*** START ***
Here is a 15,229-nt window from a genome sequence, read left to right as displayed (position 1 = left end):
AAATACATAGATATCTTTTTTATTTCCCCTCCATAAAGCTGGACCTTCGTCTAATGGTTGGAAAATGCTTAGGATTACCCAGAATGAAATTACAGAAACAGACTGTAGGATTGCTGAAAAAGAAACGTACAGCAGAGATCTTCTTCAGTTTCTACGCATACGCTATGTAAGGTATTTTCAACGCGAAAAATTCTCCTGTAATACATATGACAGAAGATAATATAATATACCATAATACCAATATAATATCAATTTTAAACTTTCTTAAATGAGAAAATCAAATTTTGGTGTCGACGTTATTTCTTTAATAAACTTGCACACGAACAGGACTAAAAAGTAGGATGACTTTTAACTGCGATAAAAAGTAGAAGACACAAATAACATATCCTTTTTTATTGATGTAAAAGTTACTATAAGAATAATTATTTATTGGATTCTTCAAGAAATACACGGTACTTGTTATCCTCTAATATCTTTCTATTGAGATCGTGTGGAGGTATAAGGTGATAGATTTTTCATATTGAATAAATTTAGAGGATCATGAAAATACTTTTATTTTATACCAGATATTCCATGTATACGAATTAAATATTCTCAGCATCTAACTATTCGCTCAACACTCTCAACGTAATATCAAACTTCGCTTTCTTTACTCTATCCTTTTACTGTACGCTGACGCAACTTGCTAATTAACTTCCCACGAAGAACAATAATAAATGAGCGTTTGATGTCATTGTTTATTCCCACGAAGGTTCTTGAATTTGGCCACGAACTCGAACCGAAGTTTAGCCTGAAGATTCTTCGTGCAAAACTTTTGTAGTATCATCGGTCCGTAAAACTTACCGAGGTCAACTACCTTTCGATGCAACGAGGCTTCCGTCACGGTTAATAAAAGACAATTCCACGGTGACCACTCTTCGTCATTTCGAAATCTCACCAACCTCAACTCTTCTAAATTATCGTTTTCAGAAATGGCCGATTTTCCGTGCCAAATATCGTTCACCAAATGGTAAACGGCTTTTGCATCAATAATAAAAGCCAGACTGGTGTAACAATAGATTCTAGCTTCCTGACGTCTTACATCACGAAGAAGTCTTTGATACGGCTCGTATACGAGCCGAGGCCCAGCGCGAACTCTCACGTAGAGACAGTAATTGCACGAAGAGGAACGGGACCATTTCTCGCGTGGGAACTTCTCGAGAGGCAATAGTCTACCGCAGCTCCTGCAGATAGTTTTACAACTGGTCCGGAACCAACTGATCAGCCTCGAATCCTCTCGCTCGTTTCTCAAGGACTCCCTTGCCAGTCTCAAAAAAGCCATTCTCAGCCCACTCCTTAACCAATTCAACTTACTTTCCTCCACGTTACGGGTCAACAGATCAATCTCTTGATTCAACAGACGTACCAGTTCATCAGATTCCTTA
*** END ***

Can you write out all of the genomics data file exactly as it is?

Here is a 15,229-nt window from a genome sequence, read left to right as displayed (position 1 = left end):
AAATACATAGATATCTTTTTTATTTCCCCTCCATAAAGCTGGACCTTCGTCTAATGGTTGGAAAATGCTTAGGATTACCCAGAATGAAATTACAGAAACAGACTGTAGGATTGCTGAAAAAGAAACGTACAGCAGAGATCTTCTTCAGTTTCTACGCATACGCTATGTAAGGTATTTTCAACGCGAAAAATTCTCCTGTAATACATATGACAGAAGATAATATAATATACCATAATACCAATATAATATCAATTTTAAACTTTCTTAAATGAGAAAATCAAATTTTGGTGTCGACGTTATTTCTTTAATAAACTTGCACACGAACAGGACTAAAAAGTAGGATGACTTTTAACTGCGATAAAAAGTAGAAGACACAAATAACATATCCTTTTTTATTGATGTAAAAGTTACTATAAGAATAATTATTTATTGGATTCTTCAAGAAATACACGGTACTTGTTATCCTCTAATATCTTTCTATTGAGATCGTGTGGAGGTATAAGGTGATAGATTTTTCATATTGAATAAATTTAGAGGATCATGAAAATACTTTTATTTTATACCAGATATTCCATGTATACGAATTAAATATTCTCAGCATCTAACTATTCGCTCAACACTCTCAACGTAATATCAAACTTCGCTTTCTTTACTCTATCCTTTTACTGTACGCTGACGCAACTTGCTAATTAACTTCCCACGAAGAACAATAATAAATGAGCGTTTGATGTCATTGTTTATTCCCACGAAGGTTCTTGAATTTGGCCACGAACTCGAACCGAAGTTTAGCCTGAAGATTCTTCGTGCAAAACTTTTGTAGTATCATCGGTCCGTAAAACTTACCGAGGTCAACTACCTTTCGATGCAACGAGGCTTCCGTCACGGTTAATAAAAGACAATTCCACGGTGACCACTCTTCGTCATTTCGAAATCTCACCAACCTCAACTCTTCTAAATTATCGTTTTCAGAAATGGCCGATTTTCCGTGCCAAATATCGTTCACCAAATGGTAAACGGCTTTTGCATCAATAATAAAAGCCAGACTGGTGTAACAATAGATTCTAGCTTCCTGACGTCTTACATCACGAAGAAGTCTTTGATACGGCTCGTATACGAGCCGAGGCCCAGCGCGAACTCTCACGTAGAGACAGTAATTGCACGAAGAGGAACGGGACCATTTCTCGCGTGGGAACTTCTCGAGAGGCAATAGTCTACCGCAGCTCCTGCAGATAGTTTTACAACTGGTCCGGAACCAACTGATCAGCCTCGAATCCTCTCGCTCGTTTCTCAAGGACTCCCTTGCCAGTCTCAAAAAAGCCATTCTCAGCCCACTCCTTAACCAATTCAACTTACTTTCCTCCACGTTACGGGTCAACAGATCAATCTCTTGATTCAACAGACGTACCAGTTCATCAGATTCCTTA